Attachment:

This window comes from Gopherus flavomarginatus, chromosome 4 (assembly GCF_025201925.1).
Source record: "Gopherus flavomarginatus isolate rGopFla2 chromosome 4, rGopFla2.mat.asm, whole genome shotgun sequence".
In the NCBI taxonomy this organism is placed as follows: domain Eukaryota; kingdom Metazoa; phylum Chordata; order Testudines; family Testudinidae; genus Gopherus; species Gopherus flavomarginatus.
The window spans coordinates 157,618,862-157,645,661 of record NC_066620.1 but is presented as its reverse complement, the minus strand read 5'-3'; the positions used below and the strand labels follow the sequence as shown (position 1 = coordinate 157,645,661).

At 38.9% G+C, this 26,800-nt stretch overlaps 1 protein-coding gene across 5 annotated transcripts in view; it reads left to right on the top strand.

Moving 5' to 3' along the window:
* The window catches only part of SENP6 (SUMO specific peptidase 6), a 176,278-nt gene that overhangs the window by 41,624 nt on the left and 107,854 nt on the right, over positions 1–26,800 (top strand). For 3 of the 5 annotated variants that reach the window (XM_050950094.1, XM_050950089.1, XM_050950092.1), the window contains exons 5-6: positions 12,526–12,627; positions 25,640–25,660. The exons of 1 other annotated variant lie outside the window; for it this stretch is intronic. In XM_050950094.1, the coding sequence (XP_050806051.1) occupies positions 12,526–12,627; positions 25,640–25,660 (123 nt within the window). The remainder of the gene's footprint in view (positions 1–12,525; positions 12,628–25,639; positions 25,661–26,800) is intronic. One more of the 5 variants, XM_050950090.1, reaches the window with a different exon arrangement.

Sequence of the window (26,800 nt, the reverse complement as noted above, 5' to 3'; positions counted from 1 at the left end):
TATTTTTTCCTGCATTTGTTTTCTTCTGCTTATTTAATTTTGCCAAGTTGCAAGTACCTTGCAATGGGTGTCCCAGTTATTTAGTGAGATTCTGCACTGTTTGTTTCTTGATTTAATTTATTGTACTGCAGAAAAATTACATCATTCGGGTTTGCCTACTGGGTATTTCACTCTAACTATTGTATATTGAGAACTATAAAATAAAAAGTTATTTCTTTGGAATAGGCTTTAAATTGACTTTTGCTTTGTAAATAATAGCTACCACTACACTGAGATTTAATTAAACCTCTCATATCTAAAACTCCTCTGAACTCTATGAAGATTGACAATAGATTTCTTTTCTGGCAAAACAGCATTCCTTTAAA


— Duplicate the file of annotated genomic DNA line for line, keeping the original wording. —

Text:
This window comes from Gopherus flavomarginatus, chromosome 4 (assembly GCF_025201925.1).
Source record: "Gopherus flavomarginatus isolate rGopFla2 chromosome 4, rGopFla2.mat.asm, whole genome shotgun sequence".
In the NCBI taxonomy this organism is placed as follows: domain Eukaryota; kingdom Metazoa; phylum Chordata; order Testudines; family Testudinidae; genus Gopherus; species Gopherus flavomarginatus.
The window spans coordinates 157,618,862-157,645,661 of record NC_066620.1 but is presented as its reverse complement, the minus strand read 5'-3'; the positions used below and the strand labels follow the sequence as shown (position 1 = coordinate 157,645,661).

At 38.9% G+C, this 26,800-nt stretch overlaps 1 protein-coding gene across 5 annotated transcripts in view; it reads left to right on the top strand.

Moving 5' to 3' along the window:
* The window catches only part of SENP6 (SUMO specific peptidase 6), a 176,278-nt gene that overhangs the window by 41,624 nt on the left and 107,854 nt on the right, over positions 1–26,800 (top strand). For 3 of the 5 annotated variants that reach the window (XM_050950094.1, XM_050950089.1, XM_050950092.1), the window contains exons 5-6: positions 12,526–12,627; positions 25,640–25,660. The exons of 1 other annotated variant lie outside the window; for it this stretch is intronic. In XM_050950094.1, the coding sequence (XP_050806051.1) occupies positions 12,526–12,627; positions 25,640–25,660 (123 nt within the window). The remainder of the gene's footprint in view (positions 1–12,525; positions 12,628–25,639; positions 25,661–26,800) is intronic. One more of the 5 variants, XM_050950090.1, reaches the window with a different exon arrangement.

Sequence of the window (26,800 nt, the reverse complement as noted above, 5' to 3'; positions counted from 1 at the left end):
TATTTTTTCCTGCATTTGTTTTCTTCTGCTTATTTAATTTTGCCAAGTTGCAAGTACCTTGCAATGGGTGTCCCAGTTATTTAGTGAGATTCTGCACTGTTTGTTTCTTGATTTAATTTATTGTACTGCAGAAAAATTACATCATTCGGGTTTGCCTACTGGGTATTTCACTCTAACTATTGTATATTGAGAACTATAAAATAAAAAGTTATTTCTTTGGAATAGGCTTTAAATTGACTTTTGCTTTGTAAATAATAGCTACCACTACACTGAGATTTAATTAAACCTCTCATATCTAAAACTCCTCTGAACTCTATGAAGATTGACAATAGATTTCTTTTCTGGCAAAACAGCATTCCTTTAAA